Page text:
When you see a fire on television, it focuses on the dramatic destruction and chaos it brings in the moment. But that moment of flash and flame is just a moment. When the soot settles and the water dries, that’s where the damage starts.
When you’re allowed back in your home after a fire, if you’re lucky, you’re in shock. I use the term lucky and shock loosely here. We were and it put us back a few steps from really understanding what had happened. So, we saw the “stuff” in our house through a glazed lens, and it distanced us from the contents of our home being ours. We would look at items and think “I used to have that book” or “I had a coat like that.”
But other items brought us back to stark reality. This camera was my grandfather’s and my grandmother gave it to me in the late 90s. Up until the fire, I could still take amazing photos with it. But here it is, soot corroding the glass, ash jamming the mechanisms, and heat melting the film that was inside it. It cannot be repaired, and it is impossible to replace it — not because I can’t find a Graflex Graphic 35. This is a piece of personal history.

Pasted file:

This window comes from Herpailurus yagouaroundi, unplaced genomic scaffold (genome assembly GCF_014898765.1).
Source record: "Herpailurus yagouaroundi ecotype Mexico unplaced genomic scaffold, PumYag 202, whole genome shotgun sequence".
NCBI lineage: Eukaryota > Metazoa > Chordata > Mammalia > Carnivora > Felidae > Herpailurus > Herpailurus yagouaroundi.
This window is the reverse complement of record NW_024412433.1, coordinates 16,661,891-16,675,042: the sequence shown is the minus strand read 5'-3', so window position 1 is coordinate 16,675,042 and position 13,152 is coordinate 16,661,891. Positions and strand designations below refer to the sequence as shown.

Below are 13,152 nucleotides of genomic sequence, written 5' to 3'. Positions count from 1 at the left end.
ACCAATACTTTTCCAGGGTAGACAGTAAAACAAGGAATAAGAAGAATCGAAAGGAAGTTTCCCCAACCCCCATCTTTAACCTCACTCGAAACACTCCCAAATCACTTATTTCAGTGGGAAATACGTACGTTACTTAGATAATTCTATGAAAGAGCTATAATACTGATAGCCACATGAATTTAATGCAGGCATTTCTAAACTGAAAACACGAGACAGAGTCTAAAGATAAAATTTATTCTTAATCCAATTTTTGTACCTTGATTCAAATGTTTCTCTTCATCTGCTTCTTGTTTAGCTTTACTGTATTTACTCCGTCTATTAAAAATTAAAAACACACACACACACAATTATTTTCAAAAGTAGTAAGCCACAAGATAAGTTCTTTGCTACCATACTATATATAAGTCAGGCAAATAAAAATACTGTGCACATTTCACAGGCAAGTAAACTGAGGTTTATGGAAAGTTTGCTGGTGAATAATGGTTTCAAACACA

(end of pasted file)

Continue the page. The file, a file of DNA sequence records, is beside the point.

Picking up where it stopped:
Its destruction underlined what was important and what was not. We removed (and they are still in my car in garbage bags until I have the space to go through them) the few things that were important to us. Our wedding albums, our passports, hard drives with photos embedded in them, a guitar. And over the next few days, we took a few more things out. But not much. The rest of it was replaceable. It had to be. And this one event firmly cemented a thought that had been brewing for a long, long time: material things are just not that important.